ToolsInsuranceOnline History Lesson: The Power Drill

The site week 12Last year marked the 100th anniversary of the mighty power drill. One of the most iconic and must-have tools in any tool-users arsenal, the power drill has a hell of a history.

The world’s first power drill currently sits on display in the National Museum of American History in Washington. As impressive as that is, Washington is a long way to go to learn about drills.

So we thought we’d save you the cost of the trip (you’re welcome) and give you all the juicy details of how the power drill came to be.

The beginning

Ever wonder why power drills look like space guns? That’s no coincidence. When Black + Decker first set up a humble machine shop in 1910, they were already thinking about making an electric drill. Specifically how it could be shaped to give the best performance and the best control. It just so happens one of their clients was gun manufacturer Colt. So when they saw a Colt handgun with its pistol and trigger, they had a lightbulb moment.

The middle

By 1917 they had a 12,000 sq foot manufacturing plant and they were busy making drills (among other things). The first drills were purely for industrial use since there was no home-improvement market to sell to. Plus not a lot of people had enough spare change for an industrial-strength power drill. Imagine getting tools insurance on that!

That all changed in the early 1920’s. Black + Decker started advertising a low-cost, portable power drill for non-professionals. After that they took some well-earned time off from drill sales to supply material to the allies during World War II. It wasn’t until a year after the war ended that Black + Decker came out with the first ever line of power tools for the home. The range had everything from ¼ inch and ½ inch drills to stands and accessories. Everything the post-war handyman could need!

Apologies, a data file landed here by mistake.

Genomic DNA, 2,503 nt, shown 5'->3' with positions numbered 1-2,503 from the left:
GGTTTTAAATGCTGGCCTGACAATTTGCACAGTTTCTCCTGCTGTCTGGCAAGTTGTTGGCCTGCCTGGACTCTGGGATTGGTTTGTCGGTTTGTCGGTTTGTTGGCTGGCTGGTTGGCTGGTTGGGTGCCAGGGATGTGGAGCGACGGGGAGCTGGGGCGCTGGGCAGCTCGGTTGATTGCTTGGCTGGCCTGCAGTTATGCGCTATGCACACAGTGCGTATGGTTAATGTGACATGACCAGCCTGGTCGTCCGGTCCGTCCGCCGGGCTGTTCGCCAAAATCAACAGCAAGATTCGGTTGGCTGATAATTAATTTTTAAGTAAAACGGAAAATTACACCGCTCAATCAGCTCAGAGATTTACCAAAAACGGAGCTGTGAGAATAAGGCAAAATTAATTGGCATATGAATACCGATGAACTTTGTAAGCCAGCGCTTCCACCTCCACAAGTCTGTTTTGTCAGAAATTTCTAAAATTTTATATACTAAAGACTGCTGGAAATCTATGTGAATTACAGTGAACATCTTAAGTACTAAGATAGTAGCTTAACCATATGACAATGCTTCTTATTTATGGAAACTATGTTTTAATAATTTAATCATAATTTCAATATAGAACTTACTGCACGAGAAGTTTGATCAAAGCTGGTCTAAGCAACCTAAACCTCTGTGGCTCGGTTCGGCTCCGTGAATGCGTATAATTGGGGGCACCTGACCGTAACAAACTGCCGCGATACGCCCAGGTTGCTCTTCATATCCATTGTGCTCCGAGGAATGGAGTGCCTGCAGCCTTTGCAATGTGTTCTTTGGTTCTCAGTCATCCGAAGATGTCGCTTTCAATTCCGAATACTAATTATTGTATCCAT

But don’t go thinking that Black + Decker were the only company with the thrills for the drills. A.H Peterson released the Hole-Shooter portable drill a year after Black and Decker in 1924. When Peterson’s facility burned down the Milwaukee Electric Tool Co. took the product over. Bosch also joined the party in 1932 with electric drills and handheld rotary hammers.

The end?

No offence to Black + Decker, but Milwaukee has made some of the biggest waves in electric drills over the last two decades. In 2005 they introduced the lithium-ion battery-powered drill. This was a game-changer for how the drill was powered, what it could do, and what it looked like. Suddenly every tool company was raving about their battery power.

Last year, Milwaukee showcased their one-key smart tools. These drills remember settings for particular jobs, let you know how well they’re performing and tell you how to improve their performance. They also make a mean espresso – well not yet, but it’s only a matter of time!

So there you have it. Since the early days of Black + Decker the power drill has gone from strength to strength. Even though a lot has changed about it, every power drill you see still has that same pistol grip and trigger that makes the power drill so iconic. We can’t wait to see what happens next.